• Reformulated my original question. Hopefully it is more precise now. I’m not a native speaker and I don’t always succeed in expressing myself understandingly. – Tobias Schula May 3 '13 at 10:18
  • Rather than sapply and is.numeric, what is the output of str(logs.clean)? – mike May 3 '13 at 16:18
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Since you've specifically asked about removing rows, here's how I'd do it, with an alternative below.

#Makes some data
df <- data.frame(A = c("O/C", "#N/A", 1:3), B = c(4:6, "O/C", "#N/A"))
     # A    B
# 1  O/C    4
# 2 #N/A    5
# 3    1    6
# 4    2  O/C
# 5    3 #N/A

#Find rows that contain either value
remove <- apply(df, 1, function(row) any(row == "O/C" | row == "#N/A"))
#Subset using the negated index
df.rows <- df[!remove,]
#   A B
# 3 1 6

Alternatively you could look for the values and set them to NA, which won't remove the rows, but will allow most functions to work with the data.

df.clean <- data.frame(apply(df, 2, sub, pattern = "O/C|#N/A", replacement = NA))

I use data.frame() to convert everything to numeric quickly, there might be a more elegant way to do that...

  • Both of your examples work, I get the rows removed or the values changed to NA, but after that R is complaining about non numerical values, even in the columns that worked previously. – Tobias Schula May 3 '13 at 9:30
  • I would guess you need to convert the relevant columns to numeric (as.numeric()), but without your data there's no way to know for sure – alexwhan May 3 '13 at 9:37
  • Am I doing it right: as.numeric (logs$hotplate)? After that I still get the non numeric error. How much data would be useful? The file has a lot of lines. – Tobias Schula May 3 '13 at 10:30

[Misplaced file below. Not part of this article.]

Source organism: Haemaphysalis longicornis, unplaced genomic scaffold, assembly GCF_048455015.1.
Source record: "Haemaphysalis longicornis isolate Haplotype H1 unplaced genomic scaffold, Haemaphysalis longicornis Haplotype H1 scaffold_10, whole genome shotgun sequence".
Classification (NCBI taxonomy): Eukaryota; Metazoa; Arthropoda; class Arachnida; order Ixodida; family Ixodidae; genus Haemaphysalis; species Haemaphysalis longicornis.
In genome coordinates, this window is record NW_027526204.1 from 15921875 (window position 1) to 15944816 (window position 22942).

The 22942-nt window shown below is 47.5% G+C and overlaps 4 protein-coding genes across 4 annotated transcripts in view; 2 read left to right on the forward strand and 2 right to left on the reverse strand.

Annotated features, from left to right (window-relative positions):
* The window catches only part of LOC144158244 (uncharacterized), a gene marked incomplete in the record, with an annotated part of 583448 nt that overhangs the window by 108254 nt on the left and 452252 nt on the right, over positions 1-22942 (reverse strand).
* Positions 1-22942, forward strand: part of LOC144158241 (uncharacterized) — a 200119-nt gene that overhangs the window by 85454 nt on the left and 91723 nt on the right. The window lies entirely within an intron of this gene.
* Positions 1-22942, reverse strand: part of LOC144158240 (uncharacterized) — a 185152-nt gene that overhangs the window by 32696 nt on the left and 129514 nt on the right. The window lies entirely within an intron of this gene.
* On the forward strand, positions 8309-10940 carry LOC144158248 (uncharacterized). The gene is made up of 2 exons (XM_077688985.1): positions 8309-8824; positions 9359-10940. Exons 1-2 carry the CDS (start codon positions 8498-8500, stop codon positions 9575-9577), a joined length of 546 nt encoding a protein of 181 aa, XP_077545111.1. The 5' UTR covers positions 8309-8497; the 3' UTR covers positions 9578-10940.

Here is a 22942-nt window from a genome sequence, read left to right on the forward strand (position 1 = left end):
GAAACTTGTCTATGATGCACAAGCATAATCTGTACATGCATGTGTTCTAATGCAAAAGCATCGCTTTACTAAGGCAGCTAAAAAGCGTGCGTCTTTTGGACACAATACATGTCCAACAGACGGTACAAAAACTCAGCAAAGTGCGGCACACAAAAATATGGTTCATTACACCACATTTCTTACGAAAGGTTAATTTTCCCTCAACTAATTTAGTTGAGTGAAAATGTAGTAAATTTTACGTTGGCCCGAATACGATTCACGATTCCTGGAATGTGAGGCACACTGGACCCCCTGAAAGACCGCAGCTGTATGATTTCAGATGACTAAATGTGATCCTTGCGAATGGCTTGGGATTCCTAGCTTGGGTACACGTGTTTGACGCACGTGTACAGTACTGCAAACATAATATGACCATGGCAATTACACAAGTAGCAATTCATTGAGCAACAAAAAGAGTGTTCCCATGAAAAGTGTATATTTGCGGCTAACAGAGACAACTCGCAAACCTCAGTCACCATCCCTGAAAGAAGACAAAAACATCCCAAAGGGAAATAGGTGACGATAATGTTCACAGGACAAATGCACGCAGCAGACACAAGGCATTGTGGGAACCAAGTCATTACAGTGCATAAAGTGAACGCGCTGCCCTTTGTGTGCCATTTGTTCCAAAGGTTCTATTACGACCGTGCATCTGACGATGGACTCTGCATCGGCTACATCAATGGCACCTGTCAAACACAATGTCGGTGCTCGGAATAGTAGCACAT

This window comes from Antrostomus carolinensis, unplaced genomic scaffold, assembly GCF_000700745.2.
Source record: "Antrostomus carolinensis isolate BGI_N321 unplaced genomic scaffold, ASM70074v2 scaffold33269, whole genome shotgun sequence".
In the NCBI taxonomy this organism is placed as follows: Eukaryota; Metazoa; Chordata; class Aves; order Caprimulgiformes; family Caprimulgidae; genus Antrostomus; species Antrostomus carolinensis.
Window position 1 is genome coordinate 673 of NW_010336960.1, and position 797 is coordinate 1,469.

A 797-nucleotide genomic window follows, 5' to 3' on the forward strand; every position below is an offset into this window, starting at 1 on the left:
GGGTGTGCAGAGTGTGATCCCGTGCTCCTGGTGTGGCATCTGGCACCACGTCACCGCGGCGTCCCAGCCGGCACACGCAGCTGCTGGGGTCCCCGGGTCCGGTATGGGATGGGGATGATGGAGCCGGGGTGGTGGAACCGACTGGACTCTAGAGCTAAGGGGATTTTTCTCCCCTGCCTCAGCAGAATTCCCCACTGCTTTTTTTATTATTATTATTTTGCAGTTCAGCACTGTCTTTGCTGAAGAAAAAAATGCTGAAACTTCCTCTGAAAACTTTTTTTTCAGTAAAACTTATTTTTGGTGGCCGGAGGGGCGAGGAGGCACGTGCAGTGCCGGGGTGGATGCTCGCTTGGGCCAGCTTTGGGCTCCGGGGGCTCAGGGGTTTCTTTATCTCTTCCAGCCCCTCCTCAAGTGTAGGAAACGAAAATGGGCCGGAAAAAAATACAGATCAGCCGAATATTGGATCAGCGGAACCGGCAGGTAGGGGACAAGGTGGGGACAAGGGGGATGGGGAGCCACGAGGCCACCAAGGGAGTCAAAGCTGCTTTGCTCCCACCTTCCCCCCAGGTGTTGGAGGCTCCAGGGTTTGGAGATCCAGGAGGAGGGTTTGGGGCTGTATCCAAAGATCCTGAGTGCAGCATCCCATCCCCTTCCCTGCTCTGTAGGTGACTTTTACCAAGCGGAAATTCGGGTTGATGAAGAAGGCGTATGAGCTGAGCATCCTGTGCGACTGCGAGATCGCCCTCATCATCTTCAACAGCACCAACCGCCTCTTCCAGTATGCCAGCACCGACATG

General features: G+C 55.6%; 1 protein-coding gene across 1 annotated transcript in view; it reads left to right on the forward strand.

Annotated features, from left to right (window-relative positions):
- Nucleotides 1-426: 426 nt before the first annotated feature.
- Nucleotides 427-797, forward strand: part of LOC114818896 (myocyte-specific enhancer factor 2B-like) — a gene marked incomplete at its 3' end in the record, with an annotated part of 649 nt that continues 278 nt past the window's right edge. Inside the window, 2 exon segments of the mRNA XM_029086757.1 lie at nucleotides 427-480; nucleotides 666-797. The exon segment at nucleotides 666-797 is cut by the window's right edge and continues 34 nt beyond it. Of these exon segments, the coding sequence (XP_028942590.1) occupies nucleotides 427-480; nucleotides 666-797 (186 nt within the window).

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Since you wrote that you are open to other ways than processing them with R ....

In a regular terminal window (not in an R-console):

grep -v  '#N/A' log.txt > cleaned.txt

The option -v inverts the matching, outputing all lines that do not match.

To grab all the lines that have neither #N/A and O/C:

grep -v '#N/A\|O/C' log.txt > cleaned.txt
  • Great! This works at least for most of the columns. Some still don’t get recognized as numeric :-( – Tobias Schula May 3 '13 at 10:32
  • what output do you get for str(logs) ? – mike May 3 '13 at 21:05
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read.table helpfully removes anything after the comment character.

Comment characters are defined by the comment.char parameter.

See help(read.table).

Of course, I can only guess that you are using read.table, because you don't give us sample code or error messages or nothing.

  • I’m using read.delim, because the tables are tab-separated. Is it useful to upload the log somewhere? It has approximately 185 000 lines and a size of 20 MiB. About the error massages: stackoverflow.com/questions/16347731/… – Tobias Schula May 3 '13 at 9:07
  • If you want to make a shorter version of a CSV file for test purposes you can use head -50 bigfile.csv > smallfile.csv on the command line. Of course, make sure you have enough in the small file to demonstrate the failing behaviour! – Spacedman May 3 '13 at 10:58
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This is an old post, but since I stumbled here, I would do this to remove rows:

df <- data.frame(A = c("O/C", "#N/A", 1:3), B = c(4:6, "O/C", "#N/A"))
#      A    B
# 1  O/C    4
# 2 #N/A    5
# 3    1    6
# 4    2  O/C
# 5    3 #N/A
cleandf <- df[!df$A %in% c("O/C", "#N/A") & !df$B %in% c("O/C", "#N/A"),]

one liner that uses conditional selection of data frames